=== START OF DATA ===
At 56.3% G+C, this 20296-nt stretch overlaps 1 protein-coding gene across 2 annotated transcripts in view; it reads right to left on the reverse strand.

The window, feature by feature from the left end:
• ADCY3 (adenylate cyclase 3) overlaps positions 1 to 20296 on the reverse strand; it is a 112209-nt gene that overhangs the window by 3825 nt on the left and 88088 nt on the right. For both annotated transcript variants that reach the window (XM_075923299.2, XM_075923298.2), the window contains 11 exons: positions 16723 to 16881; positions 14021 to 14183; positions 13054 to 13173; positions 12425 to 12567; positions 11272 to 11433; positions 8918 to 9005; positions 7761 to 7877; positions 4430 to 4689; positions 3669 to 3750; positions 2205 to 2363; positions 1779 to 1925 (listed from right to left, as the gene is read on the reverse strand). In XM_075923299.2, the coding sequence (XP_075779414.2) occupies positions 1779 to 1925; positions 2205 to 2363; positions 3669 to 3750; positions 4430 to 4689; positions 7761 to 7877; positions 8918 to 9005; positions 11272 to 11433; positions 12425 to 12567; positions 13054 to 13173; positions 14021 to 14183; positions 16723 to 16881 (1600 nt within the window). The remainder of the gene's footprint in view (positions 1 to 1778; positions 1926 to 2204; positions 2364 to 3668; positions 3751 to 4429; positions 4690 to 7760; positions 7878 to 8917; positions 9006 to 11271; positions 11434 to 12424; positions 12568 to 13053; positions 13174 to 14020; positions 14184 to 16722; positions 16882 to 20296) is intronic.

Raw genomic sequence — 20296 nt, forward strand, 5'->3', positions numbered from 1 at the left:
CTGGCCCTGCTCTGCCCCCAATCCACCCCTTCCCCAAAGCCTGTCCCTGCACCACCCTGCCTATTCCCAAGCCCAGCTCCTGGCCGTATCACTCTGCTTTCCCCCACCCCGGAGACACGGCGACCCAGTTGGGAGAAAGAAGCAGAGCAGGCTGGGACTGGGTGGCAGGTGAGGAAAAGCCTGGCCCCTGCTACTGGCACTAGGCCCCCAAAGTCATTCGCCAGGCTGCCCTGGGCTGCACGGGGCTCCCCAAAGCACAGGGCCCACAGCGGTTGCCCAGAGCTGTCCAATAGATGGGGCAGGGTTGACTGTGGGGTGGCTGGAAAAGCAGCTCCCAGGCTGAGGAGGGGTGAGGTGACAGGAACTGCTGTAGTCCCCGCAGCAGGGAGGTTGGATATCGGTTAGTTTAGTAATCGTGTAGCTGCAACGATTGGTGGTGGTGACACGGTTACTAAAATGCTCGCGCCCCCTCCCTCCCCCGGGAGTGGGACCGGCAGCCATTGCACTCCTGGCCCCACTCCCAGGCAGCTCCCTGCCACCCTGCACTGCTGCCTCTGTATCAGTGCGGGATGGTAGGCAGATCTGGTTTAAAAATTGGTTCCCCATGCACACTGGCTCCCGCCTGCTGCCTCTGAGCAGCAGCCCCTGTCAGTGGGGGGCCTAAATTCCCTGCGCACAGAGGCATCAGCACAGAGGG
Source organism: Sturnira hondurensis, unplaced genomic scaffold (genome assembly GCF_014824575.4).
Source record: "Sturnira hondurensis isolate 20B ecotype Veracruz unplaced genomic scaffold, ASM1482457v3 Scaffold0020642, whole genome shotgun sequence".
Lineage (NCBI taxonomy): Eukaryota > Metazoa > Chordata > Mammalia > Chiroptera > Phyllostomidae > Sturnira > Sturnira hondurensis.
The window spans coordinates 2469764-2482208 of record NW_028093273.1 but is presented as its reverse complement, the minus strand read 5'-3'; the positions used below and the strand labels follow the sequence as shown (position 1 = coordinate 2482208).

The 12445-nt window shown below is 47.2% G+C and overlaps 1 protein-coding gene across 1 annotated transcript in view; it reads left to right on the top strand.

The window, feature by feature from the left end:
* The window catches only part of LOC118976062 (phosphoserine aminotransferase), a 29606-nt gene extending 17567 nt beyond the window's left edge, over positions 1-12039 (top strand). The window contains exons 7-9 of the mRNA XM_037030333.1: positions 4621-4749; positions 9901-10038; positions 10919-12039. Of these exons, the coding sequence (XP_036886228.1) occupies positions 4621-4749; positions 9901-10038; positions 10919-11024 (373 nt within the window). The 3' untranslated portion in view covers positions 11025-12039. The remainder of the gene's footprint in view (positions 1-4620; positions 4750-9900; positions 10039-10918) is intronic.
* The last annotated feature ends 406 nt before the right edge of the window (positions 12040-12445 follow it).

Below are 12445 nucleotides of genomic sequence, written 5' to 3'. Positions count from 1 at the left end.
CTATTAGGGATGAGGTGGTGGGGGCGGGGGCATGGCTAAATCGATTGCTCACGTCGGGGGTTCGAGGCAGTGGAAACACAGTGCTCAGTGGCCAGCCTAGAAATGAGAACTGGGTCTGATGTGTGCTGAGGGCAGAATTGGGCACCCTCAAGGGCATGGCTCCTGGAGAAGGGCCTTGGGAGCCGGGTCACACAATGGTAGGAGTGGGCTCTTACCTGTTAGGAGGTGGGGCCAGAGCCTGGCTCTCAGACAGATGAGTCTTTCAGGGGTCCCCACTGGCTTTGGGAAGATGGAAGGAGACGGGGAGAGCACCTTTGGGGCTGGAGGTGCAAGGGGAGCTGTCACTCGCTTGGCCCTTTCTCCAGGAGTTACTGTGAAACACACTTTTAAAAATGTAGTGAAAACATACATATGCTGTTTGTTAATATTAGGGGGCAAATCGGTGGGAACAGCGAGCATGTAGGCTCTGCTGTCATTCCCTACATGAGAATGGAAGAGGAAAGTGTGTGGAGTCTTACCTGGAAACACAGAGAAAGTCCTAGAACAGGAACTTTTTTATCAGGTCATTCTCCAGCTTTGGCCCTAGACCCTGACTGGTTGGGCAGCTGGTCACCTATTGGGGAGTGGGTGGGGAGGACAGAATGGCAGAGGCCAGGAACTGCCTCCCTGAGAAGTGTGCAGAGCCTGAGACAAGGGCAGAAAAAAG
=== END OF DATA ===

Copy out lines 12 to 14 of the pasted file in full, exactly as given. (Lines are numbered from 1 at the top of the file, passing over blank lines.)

* The window catches only part of LOC118976062 (phosphoserine aminotransferase), a 29606-nt gene extending 17567 nt beyond the window's left edge, over positions 1-12039 (top strand). The window contains exons 7-9 of the mRNA XM_037030333.1: positions 4621-4749; positions 9901-10038; positions 10919-12039. Of these exons, the coding sequence (XP_036886228.1) occupies positions 4621-4749; positions 9901-10038; positions 10919-11024 (373 nt within the window). The 3' untranslated portion in view covers positions 11025-12039. The remainder of the gene's footprint in view (positions 1-4620; positions 4750-9900; positions 10039-10918) is intronic.
* The last annotated feature ends 406 nt before the right edge of the window (positions 12040-12445 follow it).

Below are 12445 nucleotides of genomic sequence, written 5' to 3'. Positions count from 1 at the left end.